Described below from Katherine Longley's book on the Pearl of York is a series of plays performed in York on the feast of Corpus Christi. Apparently there were stations about the city where people would gather. 45 wagons, each with a play or skit would pass by each station, stopping to perform its play. It was an all-day event. America (United States that is) has never had this kind of coherent Christian culture. Read the description (and note who ran the plays.... )
One inescapable sign of changed belief was the suppression of the traditional religious pageants which had been played by members of the various trade guilds of York for two centuries. It was not with a sense of religious dedication that they acted; this was their entertainment as well as their instruction. The Creed Play and the Paternoster Play were still sometimes performed, but the great favourite was the Corpus Christi Play ... Protestant Archbishops hardly knew how to tackle the problem of the plays: year by year on the Thursday after Trinity Sunday, the whole population of York, with the exception of a handful of Protestant objectors, encamped in the streets along the route of the forty-five wagons on which the mystery plays were acted. The clergy could with difficulty interfere, for the plays had long ago passed from control of the Church; each was performed by a different 'mystery' or trade guild, or group of guilds. ... The first half of the cycle of plays covered Salvation history from the creation of the world, the fall of Adam and Eve, and three Old Testatment 'types of redemption (Noah's Ark, the sacrifice of Abraham, and the deliverence of the Jewish people from Egypt), down to Christ's entry into Jerusalem; the second half dealt with the Passion, death and victory of Christ.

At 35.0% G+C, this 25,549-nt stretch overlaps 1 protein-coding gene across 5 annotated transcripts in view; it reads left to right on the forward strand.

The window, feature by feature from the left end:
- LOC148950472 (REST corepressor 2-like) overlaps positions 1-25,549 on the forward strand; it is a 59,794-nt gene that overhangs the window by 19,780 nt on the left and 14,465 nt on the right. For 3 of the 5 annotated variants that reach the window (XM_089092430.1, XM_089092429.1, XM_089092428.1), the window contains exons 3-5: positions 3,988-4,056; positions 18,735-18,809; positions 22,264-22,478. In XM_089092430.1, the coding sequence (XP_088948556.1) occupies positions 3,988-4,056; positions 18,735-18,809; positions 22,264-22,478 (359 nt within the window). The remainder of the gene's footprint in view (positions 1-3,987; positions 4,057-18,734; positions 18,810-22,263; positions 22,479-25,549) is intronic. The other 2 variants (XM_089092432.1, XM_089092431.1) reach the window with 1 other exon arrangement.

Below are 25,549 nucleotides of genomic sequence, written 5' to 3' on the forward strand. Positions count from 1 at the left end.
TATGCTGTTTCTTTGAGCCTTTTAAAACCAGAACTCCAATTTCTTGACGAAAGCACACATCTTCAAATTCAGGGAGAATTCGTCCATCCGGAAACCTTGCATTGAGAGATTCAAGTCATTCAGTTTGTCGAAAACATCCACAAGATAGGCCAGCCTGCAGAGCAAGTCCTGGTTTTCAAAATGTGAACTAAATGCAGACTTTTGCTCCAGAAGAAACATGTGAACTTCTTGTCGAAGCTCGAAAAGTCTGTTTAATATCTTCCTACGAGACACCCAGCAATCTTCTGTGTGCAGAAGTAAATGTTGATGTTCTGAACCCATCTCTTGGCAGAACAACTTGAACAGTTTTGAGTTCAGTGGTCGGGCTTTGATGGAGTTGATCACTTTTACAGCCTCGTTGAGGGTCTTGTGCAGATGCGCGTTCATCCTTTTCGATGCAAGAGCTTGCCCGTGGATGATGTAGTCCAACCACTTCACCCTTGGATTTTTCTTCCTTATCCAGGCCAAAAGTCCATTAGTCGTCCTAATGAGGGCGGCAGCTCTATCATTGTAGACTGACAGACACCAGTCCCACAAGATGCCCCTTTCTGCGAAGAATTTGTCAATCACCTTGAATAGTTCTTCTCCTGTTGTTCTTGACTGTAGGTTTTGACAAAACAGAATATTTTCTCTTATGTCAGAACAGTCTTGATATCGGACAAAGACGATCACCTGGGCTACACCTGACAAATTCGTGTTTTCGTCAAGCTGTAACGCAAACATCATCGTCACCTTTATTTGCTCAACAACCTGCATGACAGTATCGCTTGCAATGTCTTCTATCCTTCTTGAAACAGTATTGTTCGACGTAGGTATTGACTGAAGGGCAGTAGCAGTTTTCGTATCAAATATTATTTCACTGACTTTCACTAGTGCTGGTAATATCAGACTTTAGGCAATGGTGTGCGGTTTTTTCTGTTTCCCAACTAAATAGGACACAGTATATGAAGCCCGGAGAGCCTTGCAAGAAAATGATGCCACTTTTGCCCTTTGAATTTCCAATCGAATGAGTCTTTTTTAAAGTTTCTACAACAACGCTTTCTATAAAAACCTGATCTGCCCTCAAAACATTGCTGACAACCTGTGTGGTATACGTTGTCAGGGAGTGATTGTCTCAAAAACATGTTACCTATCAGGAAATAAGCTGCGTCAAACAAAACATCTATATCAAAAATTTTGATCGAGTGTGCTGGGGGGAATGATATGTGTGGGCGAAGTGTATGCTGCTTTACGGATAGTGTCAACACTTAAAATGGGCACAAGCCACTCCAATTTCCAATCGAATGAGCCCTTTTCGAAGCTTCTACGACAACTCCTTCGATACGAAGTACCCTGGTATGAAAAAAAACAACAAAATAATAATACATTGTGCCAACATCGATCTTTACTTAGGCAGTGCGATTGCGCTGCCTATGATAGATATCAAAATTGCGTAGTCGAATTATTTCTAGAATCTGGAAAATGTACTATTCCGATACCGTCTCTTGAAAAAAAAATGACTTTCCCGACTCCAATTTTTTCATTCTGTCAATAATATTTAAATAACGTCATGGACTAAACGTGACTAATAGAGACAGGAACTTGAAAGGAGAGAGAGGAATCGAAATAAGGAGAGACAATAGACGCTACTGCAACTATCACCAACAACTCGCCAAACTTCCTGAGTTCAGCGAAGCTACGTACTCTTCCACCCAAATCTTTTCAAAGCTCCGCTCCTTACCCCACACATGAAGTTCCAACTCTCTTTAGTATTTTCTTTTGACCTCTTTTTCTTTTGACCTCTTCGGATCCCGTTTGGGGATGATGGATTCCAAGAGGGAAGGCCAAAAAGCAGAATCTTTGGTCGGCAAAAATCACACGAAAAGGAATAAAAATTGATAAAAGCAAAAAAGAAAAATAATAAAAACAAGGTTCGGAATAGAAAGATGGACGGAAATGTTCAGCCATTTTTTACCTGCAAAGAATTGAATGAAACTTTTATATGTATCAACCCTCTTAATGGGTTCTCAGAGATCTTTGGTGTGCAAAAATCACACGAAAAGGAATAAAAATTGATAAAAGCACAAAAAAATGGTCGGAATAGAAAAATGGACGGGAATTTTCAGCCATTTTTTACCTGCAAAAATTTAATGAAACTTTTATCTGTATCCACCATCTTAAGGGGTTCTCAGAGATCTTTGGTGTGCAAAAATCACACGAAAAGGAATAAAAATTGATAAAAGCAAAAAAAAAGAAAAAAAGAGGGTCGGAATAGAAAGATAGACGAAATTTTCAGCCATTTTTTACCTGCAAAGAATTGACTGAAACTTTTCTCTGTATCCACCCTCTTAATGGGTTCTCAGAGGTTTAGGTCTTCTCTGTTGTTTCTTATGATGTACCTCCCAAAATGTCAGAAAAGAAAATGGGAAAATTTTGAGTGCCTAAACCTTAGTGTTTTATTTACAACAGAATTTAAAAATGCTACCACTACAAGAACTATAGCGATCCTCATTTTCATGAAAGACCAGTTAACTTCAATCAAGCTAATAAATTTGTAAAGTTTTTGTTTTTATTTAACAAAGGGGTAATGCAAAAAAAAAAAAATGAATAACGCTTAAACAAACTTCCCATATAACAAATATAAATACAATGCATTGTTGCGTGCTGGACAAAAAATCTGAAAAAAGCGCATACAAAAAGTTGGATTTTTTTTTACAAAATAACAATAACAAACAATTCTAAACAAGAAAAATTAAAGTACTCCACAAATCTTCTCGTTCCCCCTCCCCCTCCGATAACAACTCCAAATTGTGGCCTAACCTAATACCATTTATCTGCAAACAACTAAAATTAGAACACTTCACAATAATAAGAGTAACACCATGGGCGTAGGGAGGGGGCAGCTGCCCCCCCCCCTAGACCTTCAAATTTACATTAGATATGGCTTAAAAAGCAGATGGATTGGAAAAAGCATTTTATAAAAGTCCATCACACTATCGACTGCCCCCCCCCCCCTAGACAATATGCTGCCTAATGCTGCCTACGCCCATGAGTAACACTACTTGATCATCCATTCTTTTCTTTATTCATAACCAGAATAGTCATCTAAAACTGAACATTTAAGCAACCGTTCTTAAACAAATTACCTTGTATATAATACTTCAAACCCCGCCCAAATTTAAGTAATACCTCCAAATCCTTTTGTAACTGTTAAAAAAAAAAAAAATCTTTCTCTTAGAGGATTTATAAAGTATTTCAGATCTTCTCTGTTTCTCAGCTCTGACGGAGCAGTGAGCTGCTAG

St. Margaret Clitherow by Katherine Longley (1986)
(Here is another site with more information about these plays.)